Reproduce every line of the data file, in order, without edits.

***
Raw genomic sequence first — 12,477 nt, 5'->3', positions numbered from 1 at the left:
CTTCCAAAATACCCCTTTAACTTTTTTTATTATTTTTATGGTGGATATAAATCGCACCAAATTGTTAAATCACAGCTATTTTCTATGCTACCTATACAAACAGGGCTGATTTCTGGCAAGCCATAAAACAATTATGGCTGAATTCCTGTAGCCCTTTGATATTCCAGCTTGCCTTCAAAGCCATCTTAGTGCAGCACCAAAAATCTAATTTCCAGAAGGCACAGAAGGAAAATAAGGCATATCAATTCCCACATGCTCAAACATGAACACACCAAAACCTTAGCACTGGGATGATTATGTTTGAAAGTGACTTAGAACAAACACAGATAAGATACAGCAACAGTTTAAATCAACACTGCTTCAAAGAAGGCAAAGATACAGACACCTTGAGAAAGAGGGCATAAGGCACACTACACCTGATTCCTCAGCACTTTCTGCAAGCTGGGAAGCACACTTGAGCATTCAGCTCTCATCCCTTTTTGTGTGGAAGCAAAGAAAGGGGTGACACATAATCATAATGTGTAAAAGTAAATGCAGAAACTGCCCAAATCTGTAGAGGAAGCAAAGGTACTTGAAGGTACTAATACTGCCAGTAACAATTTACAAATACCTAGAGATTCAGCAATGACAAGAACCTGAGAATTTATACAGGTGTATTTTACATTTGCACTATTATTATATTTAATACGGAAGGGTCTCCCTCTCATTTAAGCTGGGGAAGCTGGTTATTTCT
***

Raw genomic sequence first — 12,477 nt, 5'->3', positions numbered from 1 at the left:
CTTCCAAAATACCCCTTTAACTTTTTTTATTATTTTTATGGTGGATATAAATCGCACCAAATTGTTAAATCACAGCTATTTTCTATGCTACCTATACAAACAGGGCTGATTTCTGGCAAGCCATAAAACAATTATGGCTGAATTCCTGTAGCCCTTTGATATTCCAGCTTGCCTTCAAAGCCATCTTAGTGCAGCACCAAAAATCTAATTTCCAGAAGGCACAGAAGGAAAATAAGGCATATCAATTCCCACATGCTCAAACATGAACACACCAAAACCTTAGCACTGGGATGATTATGTTTGAAAGTGACTTAGAACAAACACAGATAAGATACAGCAACAGTTTAAATCAACACTGCTTCAAAGAAGGCAAAGATACAGACACCTTGAGAAAGAGGGCATAAGGCACACTACACCTGATTCCTCAGCACTTTCTGCAAGCTGGGAAGCACACTTGAGCATTCAGCTCTCATCCCTTTTTGTGTGGAAGCAAAGAAAGGGGTGACACATAATCATAATGTGTAAAAGTAAATGCAGAAACTGCCCAAATCTGTAGAGGAAGCAAAGGTACTTGAAGGTACTAATACTGCCAGTAACAATTTACAAATACCTAGAGATTCAGCAATGACAAGAACCTGAGAATTTATACAGGTGTATTTTACATTTGCACTATTATTATATTTAATACGGAAGGGTCTCCCTCTCATTTAAGCTGGGGAAGCTGGTTATTTCT